Galen Pearl

Galen Pearl

Galen Pearl

Failing Better

Fail. Fail again. Fail better. ~Samuel Beckett, as quoted by Pema Chodron in the title of her book

I’m very experienced with failing. Most of us are, in one context or another. We don’t like to experience failure. We don’t even like to think about it. So we deny it, reframe it, avoid it, hide it, anything to not face it and feel the pain.

The pain of not facing failure becomes shame. We beat ourselves up with I should haves, I shouldn’t haves, if onlys. We tell ourselves stories with different outcomes. We pretend. And in the process, we lose who we really are. Then we can’t truly connect with others. We are alone. And afraid.

But this is what I’ve found. The more I denied my failures, the more I judged them and rejected them, the more I repeated them. Have you ever tried to unwrap something sealed with that cellophane that sticks to your fingers? You try to throw it away, but it’s still there. You fling your hand towards the trash and think you are rid of it only to see that it jumped to another finger and it’s still there.

Like the clinging cellophane, some failures are annoying. But others live deep in the dungeons of our soul. The failures that haunt me the most are the ones where I let someone down, or let myself down, when I wasn’t the best person I could be. This is especially true where my children are concerned. Is there a parent out there who doesn’t cringe at the memory of some way that they failed their children? There are still things that I have a hard time admitting.

Years ago, when I would bemoan something I had done, something I felt embarrassed about, something that I wish I had done better or at least differently, my therapist would say, “Welcome to the human race.” I never liked her at those moments, and being part of the human race was not at all comforting or appealing.

But over time, I began to accept or to at least acknowledge some of the ways I have failed. I could sometimes soothe the shame with compassion. I even admitted a few of my shortcomings to others. Lo and behold, instead of shock and rejection, I discovered I was in good company.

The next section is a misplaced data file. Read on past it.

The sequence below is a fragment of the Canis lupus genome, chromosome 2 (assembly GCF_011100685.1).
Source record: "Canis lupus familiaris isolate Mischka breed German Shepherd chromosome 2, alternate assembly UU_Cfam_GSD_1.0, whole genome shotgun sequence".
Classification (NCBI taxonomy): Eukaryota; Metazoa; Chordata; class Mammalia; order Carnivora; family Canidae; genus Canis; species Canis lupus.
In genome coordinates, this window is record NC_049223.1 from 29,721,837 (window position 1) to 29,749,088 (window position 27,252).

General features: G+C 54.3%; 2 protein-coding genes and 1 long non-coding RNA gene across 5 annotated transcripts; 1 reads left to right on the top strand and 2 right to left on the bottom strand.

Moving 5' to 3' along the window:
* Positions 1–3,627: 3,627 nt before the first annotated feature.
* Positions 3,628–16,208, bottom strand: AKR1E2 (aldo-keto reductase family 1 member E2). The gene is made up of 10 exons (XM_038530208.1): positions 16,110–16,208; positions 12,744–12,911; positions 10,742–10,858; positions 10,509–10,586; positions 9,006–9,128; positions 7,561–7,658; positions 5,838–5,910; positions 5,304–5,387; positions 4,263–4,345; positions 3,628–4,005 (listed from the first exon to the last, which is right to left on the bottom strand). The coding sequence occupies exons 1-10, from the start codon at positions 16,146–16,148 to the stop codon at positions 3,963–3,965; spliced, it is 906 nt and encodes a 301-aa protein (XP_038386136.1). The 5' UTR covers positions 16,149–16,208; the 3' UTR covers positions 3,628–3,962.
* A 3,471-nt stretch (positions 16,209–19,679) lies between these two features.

I’m a little more gentle with myself these days. They say charity begins at home. When I can find compassion for myself, it’s easier to find it for others. Once, when I was frustrated with my son’s autistic behavior, someone said, “Perhaps he’s doing the best he can.” She was right. He was. And in my struggle, perhaps I was doing the best I could.

Perhaps we all are. We will have successes and failures. And the failures will sometimes hurt. We might not be able to avoid failure. But with some compassion, forgiveness, and patience, we can fail better. Life will undoubtedly offer us many opportunities to practice!

Invest in loss. ~martial arts practice mantra attributed to Cheng Man-Ching

6 thoughts on “Failing Better”

  1. Your last paragraph says it all! We are going to have successes and failures and it will hurt. In retrospect we almost always grow from these experiences and it is where we learn compassion, forgiveness. patience and etc. It's all about learning these attributes in the midst of life's experiences. That's why we are here and that is what will help us find our way back into the presence of our loving Heavenly Father. Always, enjoy your thoughts and I loved this one! Hugs~

  2. You said it best, LeAnn–learning these attributes in the midst of life's experiences…to help us find our way back…. I love the image of returning home.

  3. No, our failures are never fun, Galen, but in my over-thirty-year walk with God, I've slowly learned to learn from them, ask for His forgiveness, and learned to forgive myself.
    "Welcome to the human race" nails it. We are imperfect, and we will fail, but there is redemption and hope. We can trust that God is perfecting us, even, and perhaps especially, when we fail.

  4. Learning to forgive yourself is a key piece, as you say, Martha. And learning from our failures. As someone said, cracks are where the light can shine through. Thanks for commenting.

  5. Therapists are into radical self-acceptance. Here's a probably untenable proposition: Those 'failures' are more like getting a C+. You had decent intent and some motivation, meant well and tried. Maybe the possibility of trying better and seeing room for improvement is not conditioned on seeing the first try (tries) as failure. We can just always do better.

  6. I like your perspective. We can look at it as doing the best we can at that moment.

    In another context, I think of our efforts to put into words what is beyond words. How do we think about or discuss what is beyond thought and words? But until we transcend the need for speech (!), words come in handy. I heard one person say that his goal was to "fail well." I like that.

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